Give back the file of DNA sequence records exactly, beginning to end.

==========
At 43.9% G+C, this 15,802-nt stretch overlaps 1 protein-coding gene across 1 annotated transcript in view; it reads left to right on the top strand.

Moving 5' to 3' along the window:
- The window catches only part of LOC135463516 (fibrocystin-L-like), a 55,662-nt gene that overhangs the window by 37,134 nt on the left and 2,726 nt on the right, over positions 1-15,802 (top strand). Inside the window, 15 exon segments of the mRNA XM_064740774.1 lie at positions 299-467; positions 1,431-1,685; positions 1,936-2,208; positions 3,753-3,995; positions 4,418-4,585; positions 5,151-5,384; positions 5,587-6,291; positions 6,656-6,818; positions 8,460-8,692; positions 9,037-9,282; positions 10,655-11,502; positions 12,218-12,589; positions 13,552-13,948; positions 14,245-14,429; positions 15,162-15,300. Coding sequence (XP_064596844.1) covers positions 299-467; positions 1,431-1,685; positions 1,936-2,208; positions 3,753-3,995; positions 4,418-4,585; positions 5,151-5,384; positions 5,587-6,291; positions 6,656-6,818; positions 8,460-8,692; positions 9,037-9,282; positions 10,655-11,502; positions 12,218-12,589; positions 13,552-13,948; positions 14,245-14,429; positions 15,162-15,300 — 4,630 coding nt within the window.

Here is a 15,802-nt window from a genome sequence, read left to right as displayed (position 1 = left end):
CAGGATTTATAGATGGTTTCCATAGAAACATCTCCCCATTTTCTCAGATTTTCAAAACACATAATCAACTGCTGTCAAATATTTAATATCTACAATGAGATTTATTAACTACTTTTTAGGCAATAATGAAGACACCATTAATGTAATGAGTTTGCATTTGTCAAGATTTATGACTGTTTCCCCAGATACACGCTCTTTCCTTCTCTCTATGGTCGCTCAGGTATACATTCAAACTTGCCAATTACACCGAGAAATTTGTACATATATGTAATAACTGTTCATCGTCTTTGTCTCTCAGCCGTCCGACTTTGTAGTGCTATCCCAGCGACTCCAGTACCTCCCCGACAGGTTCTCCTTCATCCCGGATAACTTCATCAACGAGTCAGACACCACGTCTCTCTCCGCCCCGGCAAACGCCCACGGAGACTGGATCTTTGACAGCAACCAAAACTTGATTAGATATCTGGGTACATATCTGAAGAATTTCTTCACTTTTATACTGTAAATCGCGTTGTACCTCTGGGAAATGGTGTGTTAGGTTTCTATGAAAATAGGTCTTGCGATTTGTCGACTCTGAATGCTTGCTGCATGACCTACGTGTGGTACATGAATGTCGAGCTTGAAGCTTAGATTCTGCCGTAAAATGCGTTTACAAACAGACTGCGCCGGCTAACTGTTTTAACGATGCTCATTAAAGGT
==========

At 43.9% G+C, this 15,802-nt stretch overlaps 1 protein-coding gene across 1 annotated transcript in view; it reads left to right on the top strand.

Moving 5' to 3' along the window:
- The window catches only part of LOC135463516 (fibrocystin-L-like), a 55,662-nt gene that overhangs the window by 37,134 nt on the left and 2,726 nt on the right, over positions 1-15,802 (top strand). Inside the window, 15 exon segments of the mRNA XM_064740774.1 lie at positions 299-467; positions 1,431-1,685; positions 1,936-2,208; positions 3,753-3,995; positions 4,418-4,585; positions 5,151-5,384; positions 5,587-6,291; positions 6,656-6,818; positions 8,460-8,692; positions 9,037-9,282; positions 10,655-11,502; positions 12,218-12,589; positions 13,552-13,948; positions 14,245-14,429; positions 15,162-15,300. Coding sequence (XP_064596844.1) covers positions 299-467; positions 1,431-1,685; positions 1,936-2,208; positions 3,753-3,995; positions 4,418-4,585; positions 5,151-5,384; positions 5,587-6,291; positions 6,656-6,818; positions 8,460-8,692; positions 9,037-9,282; positions 10,655-11,502; positions 12,218-12,589; positions 13,552-13,948; positions 14,245-14,429; positions 15,162-15,300 — 4,630 coding nt within the window.

Here is a 15,802-nt window from a genome sequence, read left to right as displayed (position 1 = left end):
CAGGATTTATAGATGGTTTCCATAGAAACATCTCCCCATTTTCTCAGATTTTCAAAACACATAATCAACTGCTGTCAAATATTTAATATCTACAATGAGATTTATTAACTACTTTTTAGGCAATAATGAAGACACCATTAATGTAATGAGTTTGCATTTGTCAAGATTTATGACTGTTTCCCCAGATACACGCTCTTTCCTTCTCTCTATGGTCGCTCAGGTATACATTCAAACTTGCCAATTACACCGAGAAATTTGTACATATATGTAATAACTGTTCATCGTCTTTGTCTCTCAGCCGTCCGACTTTGTAGTGCTATCCCAGCGACTCCAGTACCTCCCCGACAGGTTCTCCTTCATCCCGGATAACTTCATCAACGAGTCAGACACCACGTCTCTCTCCGCCCCGGCAAACGCCCACGGAGACTGGATCTTTGACAGCAACCAAAACTTGATTAGATATCTGGGTACATATCTGAAGAATTTCTTCACTTTTATACTGTAAATCGCGTTGTACCTCTGGGAAATGGTGTGTTAGGTTTCTATGAAAATAGGTCTTGCGATTTGTCGACTCTGAATGCTTGCTGCATGACCTACGTGTGGTACATGAATGTCGAGCTTGAAGCTTAGATTCTGCCGTAAAATGCGTTTACAAACAGACTGCGCCGGCTAACTGTTTTAACGATGCTCATTAAAGGT